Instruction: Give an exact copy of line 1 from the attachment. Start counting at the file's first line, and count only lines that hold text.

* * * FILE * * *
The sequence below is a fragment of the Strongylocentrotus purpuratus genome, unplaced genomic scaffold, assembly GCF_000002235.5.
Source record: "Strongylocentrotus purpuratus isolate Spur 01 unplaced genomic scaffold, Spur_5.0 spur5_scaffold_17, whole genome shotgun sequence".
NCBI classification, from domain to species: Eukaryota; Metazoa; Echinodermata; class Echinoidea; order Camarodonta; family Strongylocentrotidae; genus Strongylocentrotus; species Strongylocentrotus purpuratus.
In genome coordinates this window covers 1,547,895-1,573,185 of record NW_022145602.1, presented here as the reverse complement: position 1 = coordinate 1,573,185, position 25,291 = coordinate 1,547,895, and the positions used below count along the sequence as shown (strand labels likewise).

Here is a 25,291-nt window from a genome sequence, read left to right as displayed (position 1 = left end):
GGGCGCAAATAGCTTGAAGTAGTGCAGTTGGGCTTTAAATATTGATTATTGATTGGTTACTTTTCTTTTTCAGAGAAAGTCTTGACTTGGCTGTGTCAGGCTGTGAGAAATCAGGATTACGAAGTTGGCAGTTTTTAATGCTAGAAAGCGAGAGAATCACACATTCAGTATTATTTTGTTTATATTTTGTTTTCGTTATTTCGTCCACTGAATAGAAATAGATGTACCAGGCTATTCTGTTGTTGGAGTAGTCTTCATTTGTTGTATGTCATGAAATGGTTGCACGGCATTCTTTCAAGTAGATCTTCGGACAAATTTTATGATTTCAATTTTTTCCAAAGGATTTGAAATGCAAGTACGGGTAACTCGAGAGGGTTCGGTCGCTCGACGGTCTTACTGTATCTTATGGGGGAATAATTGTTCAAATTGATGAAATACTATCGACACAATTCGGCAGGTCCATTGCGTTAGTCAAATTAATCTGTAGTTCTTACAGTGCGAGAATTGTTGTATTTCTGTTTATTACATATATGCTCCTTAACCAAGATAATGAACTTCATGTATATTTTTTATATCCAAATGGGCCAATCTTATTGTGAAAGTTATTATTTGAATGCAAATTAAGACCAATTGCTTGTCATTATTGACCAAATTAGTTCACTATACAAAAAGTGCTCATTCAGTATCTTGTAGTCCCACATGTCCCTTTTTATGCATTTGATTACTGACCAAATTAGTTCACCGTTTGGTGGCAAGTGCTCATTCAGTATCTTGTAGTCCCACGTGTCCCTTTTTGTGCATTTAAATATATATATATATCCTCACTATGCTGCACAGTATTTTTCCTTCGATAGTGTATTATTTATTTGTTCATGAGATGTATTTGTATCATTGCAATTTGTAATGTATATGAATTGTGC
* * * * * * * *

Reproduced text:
The sequence below is a fragment of the Strongylocentrotus purpuratus genome, unplaced genomic scaffold, assembly GCF_000002235.5.